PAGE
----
Environmental and Toxic Tort
Our lawyers have defended and prosecuted dozens of toxic tort and environmental claims brought by hundreds of litigants throughout North Carolina. These litigations include class actions, as well as lawsuits involving from one to hundreds of plaintiffs. Jury trials in such cases have been subject to bifurcation, summary presentation, and other treatment under rules applicable to complex litigation, and have lasted as long as six weeks. We have experience with claims arising from exposure to suspected and known carcinogens, solvents, and petroleum hydrocarbons including BTEX and MTBE, asbestos, e. Coli, manganese, TCE, TCA, 1,4-dioxane, and other compounds.
Representative environmental litigation matters include:
- Defense of a manufacturer in a $1.3 billion toxic tort action brought by 22 North Carolina residents who alleged air and groundwater contamination by carcinogenic compounds emitted from the client’s facility, and resulting personal injuries. Obtained summary judgment in 11 out of 12 related cases. A jury trial in the remaining case resulted in a verdict for only $44,000.
- Defense of an oil company in a five-week federal jury trial in a case in which 180 trailer park residents alleged that UST leaks and spills at a gas station contaminated they’re well water.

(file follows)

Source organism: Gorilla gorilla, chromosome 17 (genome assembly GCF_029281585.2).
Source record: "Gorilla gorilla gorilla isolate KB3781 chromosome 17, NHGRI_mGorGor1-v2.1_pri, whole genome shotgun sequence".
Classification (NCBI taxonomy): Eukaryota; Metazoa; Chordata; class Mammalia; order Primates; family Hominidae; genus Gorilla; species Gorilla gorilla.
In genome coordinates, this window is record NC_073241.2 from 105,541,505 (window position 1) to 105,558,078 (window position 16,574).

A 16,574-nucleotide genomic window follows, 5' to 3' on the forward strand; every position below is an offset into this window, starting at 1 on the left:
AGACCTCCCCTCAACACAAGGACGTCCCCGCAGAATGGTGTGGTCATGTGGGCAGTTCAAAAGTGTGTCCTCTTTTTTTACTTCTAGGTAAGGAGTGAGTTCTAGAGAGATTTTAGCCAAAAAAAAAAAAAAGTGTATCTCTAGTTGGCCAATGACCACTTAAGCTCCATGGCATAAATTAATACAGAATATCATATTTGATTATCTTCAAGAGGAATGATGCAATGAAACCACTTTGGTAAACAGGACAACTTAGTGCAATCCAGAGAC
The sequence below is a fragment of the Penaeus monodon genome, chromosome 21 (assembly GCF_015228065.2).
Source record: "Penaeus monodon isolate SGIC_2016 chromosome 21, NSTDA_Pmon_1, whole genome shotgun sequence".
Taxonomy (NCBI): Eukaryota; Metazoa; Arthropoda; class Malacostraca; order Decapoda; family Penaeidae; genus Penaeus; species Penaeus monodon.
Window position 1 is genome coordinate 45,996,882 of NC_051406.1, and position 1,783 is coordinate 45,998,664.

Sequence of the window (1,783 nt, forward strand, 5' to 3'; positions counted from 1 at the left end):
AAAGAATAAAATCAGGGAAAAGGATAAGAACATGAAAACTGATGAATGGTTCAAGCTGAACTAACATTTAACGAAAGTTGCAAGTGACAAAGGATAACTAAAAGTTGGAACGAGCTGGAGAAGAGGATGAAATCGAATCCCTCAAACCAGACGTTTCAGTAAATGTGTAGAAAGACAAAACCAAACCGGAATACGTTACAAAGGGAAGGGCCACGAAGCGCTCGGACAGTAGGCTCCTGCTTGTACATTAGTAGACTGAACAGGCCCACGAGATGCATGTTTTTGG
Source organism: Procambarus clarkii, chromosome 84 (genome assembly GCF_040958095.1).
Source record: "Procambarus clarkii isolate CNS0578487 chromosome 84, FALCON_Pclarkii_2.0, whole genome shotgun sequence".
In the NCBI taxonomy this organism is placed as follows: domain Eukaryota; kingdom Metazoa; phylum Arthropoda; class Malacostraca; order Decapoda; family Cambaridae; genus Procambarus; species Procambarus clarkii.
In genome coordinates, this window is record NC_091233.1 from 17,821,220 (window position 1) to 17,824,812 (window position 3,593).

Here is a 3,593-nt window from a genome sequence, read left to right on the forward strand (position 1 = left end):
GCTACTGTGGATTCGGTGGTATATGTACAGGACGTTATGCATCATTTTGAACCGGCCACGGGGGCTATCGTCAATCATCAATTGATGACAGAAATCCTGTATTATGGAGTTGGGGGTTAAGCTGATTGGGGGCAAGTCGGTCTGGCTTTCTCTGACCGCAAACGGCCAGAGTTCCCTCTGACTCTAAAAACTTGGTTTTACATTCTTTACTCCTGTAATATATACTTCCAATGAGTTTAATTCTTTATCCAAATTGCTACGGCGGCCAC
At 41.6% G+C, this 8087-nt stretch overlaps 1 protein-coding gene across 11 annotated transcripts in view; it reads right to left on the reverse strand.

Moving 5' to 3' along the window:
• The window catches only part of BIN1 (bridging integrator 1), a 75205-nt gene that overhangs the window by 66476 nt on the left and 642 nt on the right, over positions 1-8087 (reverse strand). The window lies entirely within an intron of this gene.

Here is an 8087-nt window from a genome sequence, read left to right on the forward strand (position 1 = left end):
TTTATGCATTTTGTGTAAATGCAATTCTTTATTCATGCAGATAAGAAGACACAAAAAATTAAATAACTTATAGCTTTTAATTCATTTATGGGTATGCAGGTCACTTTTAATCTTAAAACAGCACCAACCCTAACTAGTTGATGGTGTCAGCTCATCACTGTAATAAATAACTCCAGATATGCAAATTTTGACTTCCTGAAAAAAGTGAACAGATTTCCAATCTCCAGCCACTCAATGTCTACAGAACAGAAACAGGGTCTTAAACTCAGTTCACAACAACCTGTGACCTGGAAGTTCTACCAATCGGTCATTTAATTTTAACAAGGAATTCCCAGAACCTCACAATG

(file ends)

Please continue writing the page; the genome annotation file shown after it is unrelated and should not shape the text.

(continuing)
- Defense of a developer against numerous claims of moisture intrusion and mold growth in a substantial townhome development, including personal injury claims arising from alleged exposure to mold.
- Defense of an HVAC contractor in a class action alleging that construction defects caused mold growth in public schools and resulting in personal injuries to students.
- Prosecution of a federal lawsuit under the Clean Water Act and state tort law against a rest home that had knowingly contaminated a family’s well with e. Coli. A six-week jury trial resulted in an award of $2.5 million.
- Prosecution of a state court action on behalf of 75 subdivision residents who purchased from a private utility company water containing excessive amounts of manganese, iron, and hardness. The action was resolved against the two primary defendants by a confidential settlement agreement.